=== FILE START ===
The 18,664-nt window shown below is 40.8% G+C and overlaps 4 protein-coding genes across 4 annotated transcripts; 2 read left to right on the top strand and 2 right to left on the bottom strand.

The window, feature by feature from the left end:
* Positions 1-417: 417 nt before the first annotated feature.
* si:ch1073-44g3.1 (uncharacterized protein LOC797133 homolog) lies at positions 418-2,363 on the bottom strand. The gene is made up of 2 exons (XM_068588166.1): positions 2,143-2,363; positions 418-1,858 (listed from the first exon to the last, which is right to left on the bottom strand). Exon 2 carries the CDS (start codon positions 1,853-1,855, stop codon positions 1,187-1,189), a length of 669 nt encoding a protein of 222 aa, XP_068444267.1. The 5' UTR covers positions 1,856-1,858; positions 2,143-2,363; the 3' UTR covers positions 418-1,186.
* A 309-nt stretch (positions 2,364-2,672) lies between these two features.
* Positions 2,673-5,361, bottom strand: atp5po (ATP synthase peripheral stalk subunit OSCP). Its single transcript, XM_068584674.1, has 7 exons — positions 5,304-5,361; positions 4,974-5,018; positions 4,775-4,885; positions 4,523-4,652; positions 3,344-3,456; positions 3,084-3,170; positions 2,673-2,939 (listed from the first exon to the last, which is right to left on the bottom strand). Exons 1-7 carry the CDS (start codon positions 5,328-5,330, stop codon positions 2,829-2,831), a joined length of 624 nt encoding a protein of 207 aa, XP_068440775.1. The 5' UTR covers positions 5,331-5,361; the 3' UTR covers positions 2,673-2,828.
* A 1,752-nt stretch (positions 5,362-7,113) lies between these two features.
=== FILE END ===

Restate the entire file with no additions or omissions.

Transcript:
The 18,664-nt window shown below is 40.8% G+C and overlaps 4 protein-coding genes across 4 annotated transcripts; 2 read left to right on the top strand and 2 right to left on the bottom strand.

The window, feature by feature from the left end:
* Positions 1-417: 417 nt before the first annotated feature.
* si:ch1073-44g3.1 (uncharacterized protein LOC797133 homolog) lies at positions 418-2,363 on the bottom strand. The gene is made up of 2 exons (XM_068588166.1): positions 2,143-2,363; positions 418-1,858 (listed from the first exon to the last, which is right to left on the bottom strand). Exon 2 carries the CDS (start codon positions 1,853-1,855, stop codon positions 1,187-1,189), a length of 669 nt encoding a protein of 222 aa, XP_068444267.1. The 5' UTR covers positions 1,856-1,858; positions 2,143-2,363; the 3' UTR covers positions 418-1,186.
* A 309-nt stretch (positions 2,364-2,672) lies between these two features.
* Positions 2,673-5,361, bottom strand: atp5po (ATP synthase peripheral stalk subunit OSCP). Its single transcript, XM_068584674.1, has 7 exons — positions 5,304-5,361; positions 4,974-5,018; positions 4,775-4,885; positions 4,523-4,652; positions 3,344-3,456; positions 3,084-3,170; positions 2,673-2,939 (listed from the first exon to the last, which is right to left on the bottom strand). Exons 1-7 carry the CDS (start codon positions 5,328-5,330, stop codon positions 2,829-2,831), a joined length of 624 nt encoding a protein of 207 aa, XP_068440775.1. The 5' UTR covers positions 5,331-5,361; the 3' UTR covers positions 2,673-2,828.
* A 1,752-nt stretch (positions 5,362-7,113) lies between these two features.